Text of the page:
• The mắm tôm is known for its unique, strong, and bold flavor.
  • Bún đậu mắm tôm is often enjoyed as a lunch item in Hanoi and is ideal for sharing with a group.

Bún Đậu Mắm Tôm Images

How to Prepare Bun Dau Mam Tom at Home?

Here’s how the local Vietnamese easily materialize a set of bun dau mam tom with some of the simplest cooking processes:

Preparing the Tofu

Start with firm tofu blocks, drain and press to remove excess water, cut into bite-sized cubes or slices, heat oil in a frying pan, fry tofu until golden brown, and drain on paper towels.

Prepare Additional Toppings

Depending on the toppings, people often boil meat or fry fish cakes to serve along with the tofu.

Preparing the Mắm Tôm (fermented shrimp paste dip)

Mix mắm tôm (fermented shrimp paste) with lime or kumquat juice, add sugar and minced chili to taste, stir until smooth.

Preparing the Rice Vermicelli

Boil water, add dried rice noodles, and cook until soft, drain and rinse with cold water. Alternatively, you don’t need to boil the noodles if they are fresh.


Enjoy with sides like fresh herbs, vegetables, and sliced chilies.


On a plate or bamboo tray, place rice noodles, add fried tofu pieces, serve with fresh greens, and provide mắm tôm dip on the side.

Once you’ve got the hang of what it takes to make bun dau mam tom, don’t forget to learn the right way to enjoy this pungent specialty.

How to Eat Bun Dau Mam Tom?

Eating bún đậu mắm tôm is a delightful experience that combines various textures and flavors. For that, here’s a general guide on how to enjoy this dish:

  • Adjust to taste: Squeeze some lime or kumquat juice into it if you find the mắm tôm too strong or pungent. Some people also add minced chili, garlic, or sugar to adjust the flavor to their liking.
  • Start with the tofu: Pick up a piece of the crispy fried tofu using chopsticks.
  • Dip in mắm tôm: Dip the tofu piece into the fermented shrimp paste dip. In case you’re new, lightly dip the tofu with a bit of the sauce, as it’s quite hard for newcomers to get used to the flavor. For veterans at bun dau mam tom, they often dip it as much as they like.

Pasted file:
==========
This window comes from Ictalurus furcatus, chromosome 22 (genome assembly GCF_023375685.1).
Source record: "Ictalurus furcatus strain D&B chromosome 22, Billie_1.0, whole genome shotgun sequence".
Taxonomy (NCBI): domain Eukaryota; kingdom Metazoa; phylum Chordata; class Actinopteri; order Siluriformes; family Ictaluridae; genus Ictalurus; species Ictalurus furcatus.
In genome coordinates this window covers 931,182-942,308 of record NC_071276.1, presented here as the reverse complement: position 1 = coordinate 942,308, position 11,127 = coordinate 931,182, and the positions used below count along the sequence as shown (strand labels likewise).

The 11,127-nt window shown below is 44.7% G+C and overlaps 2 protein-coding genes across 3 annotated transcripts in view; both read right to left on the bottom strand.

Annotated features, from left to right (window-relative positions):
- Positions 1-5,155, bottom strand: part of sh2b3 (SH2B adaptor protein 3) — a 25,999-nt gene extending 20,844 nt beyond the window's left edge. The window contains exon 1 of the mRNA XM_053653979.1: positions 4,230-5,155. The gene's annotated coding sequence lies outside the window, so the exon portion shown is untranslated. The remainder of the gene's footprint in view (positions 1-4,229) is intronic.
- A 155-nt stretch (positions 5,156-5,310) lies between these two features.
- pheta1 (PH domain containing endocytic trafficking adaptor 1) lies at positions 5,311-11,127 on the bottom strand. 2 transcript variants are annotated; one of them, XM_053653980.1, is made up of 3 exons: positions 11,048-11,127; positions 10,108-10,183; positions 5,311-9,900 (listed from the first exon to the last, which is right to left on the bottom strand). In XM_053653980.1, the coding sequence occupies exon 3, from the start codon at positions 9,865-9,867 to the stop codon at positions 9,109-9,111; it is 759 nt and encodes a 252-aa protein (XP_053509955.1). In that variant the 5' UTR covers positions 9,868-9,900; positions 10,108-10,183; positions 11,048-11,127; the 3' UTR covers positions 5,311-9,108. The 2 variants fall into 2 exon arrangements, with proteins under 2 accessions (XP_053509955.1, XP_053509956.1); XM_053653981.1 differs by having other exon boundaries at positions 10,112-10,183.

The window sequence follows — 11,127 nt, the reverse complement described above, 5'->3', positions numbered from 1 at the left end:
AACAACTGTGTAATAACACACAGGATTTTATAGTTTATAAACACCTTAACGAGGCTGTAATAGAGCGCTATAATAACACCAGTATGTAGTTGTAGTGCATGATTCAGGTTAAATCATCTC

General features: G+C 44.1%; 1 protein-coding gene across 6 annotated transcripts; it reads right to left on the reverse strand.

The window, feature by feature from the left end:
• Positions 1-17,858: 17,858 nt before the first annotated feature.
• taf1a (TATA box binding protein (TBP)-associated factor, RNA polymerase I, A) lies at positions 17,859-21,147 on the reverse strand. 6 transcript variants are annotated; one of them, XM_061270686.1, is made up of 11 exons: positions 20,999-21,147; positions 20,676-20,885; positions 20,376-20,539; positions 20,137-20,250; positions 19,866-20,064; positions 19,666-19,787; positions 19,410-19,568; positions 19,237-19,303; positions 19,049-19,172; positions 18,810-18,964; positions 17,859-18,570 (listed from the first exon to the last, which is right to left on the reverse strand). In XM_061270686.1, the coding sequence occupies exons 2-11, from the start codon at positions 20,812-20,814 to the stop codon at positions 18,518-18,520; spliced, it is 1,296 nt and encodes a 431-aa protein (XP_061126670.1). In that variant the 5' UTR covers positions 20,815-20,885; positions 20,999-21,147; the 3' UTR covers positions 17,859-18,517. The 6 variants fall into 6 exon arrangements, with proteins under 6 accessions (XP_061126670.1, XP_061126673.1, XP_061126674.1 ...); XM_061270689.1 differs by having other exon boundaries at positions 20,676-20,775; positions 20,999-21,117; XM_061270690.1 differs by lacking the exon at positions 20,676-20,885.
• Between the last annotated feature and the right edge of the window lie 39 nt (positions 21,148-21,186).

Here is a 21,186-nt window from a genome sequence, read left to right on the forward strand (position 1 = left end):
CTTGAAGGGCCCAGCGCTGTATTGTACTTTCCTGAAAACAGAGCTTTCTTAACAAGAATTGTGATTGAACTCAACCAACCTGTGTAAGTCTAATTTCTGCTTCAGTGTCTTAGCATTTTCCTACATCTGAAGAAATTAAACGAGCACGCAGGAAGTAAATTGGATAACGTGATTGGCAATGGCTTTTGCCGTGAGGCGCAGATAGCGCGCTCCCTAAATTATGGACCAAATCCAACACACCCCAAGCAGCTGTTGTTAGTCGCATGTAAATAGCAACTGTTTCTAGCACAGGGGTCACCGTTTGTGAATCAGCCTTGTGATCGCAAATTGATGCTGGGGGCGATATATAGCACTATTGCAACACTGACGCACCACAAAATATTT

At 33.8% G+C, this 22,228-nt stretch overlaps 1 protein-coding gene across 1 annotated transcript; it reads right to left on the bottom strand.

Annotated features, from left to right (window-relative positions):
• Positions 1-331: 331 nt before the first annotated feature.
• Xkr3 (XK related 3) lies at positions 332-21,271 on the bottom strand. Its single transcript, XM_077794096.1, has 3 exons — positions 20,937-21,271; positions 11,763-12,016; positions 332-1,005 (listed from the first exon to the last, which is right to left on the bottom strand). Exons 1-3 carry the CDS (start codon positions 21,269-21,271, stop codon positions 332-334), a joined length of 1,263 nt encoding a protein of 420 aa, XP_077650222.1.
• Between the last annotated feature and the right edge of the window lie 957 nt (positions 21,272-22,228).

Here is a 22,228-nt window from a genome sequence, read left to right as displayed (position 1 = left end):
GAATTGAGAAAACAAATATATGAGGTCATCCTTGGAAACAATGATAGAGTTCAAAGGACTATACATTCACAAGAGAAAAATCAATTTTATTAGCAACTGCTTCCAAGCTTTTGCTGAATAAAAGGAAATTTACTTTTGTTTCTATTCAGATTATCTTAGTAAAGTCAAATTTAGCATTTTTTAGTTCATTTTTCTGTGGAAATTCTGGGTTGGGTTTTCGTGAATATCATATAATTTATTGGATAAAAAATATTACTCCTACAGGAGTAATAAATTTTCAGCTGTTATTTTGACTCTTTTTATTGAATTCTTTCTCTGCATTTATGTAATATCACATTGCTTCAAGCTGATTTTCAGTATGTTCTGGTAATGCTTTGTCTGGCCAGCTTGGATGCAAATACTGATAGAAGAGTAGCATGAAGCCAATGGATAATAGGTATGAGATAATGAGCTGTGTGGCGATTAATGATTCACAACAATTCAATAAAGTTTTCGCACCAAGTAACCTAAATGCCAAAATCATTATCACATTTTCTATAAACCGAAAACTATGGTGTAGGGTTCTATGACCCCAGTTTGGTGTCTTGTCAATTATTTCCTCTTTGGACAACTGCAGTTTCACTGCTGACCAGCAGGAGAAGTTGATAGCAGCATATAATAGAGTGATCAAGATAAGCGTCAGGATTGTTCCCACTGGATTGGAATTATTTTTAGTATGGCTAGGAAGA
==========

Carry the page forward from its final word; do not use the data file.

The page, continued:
• Add fresh herbs: Optionally, you should also pick up some fresh herbs and dip them into the mắm tôm as well.
  • Combine with noodles: Take a small portion of the rice vermicelli noodles with your chopsticks and dip them into the mắm tôm or eat them alongside the tofu.
  • Accompaniments: If the dish comes with additional sides like boiled pork slices, fried meatballs, or seafood, enjoy them by dipping into the mắm tôm as well. Fresh vegetables and herbs are also eaten in between bites to refresh the palate.

After mastering the art of savoring bún đậu mắm tôm, it’s essential to know the right vegetables that elevate the dish’s taste and provide a refreshing contrast.

What Vegetables to Have with Bun Dau Mam Tom?

When enjoying bún đậu mắm tôm, it’s customary to have a variety of fresh vegetables and herbs to complement the dish’s flavors. For that, it’s crucial to prepare these kinds of greens:



A herb similar to basil, it adds a unique aroma and flavor.


Vietnamese balm

This fragrant herb enhances the dish with its lemony and minty notes.

Thai Basil

Thai basil

Thai basil has a spicier and more robust flavor compared to sweet basil, adding depth to the dish.



Adds a crunchy texture and is often used as a base for wrapping other ingredients.


Vietnamese eggplant

These small, round eggplants are pickled and served as a tangy accompaniment.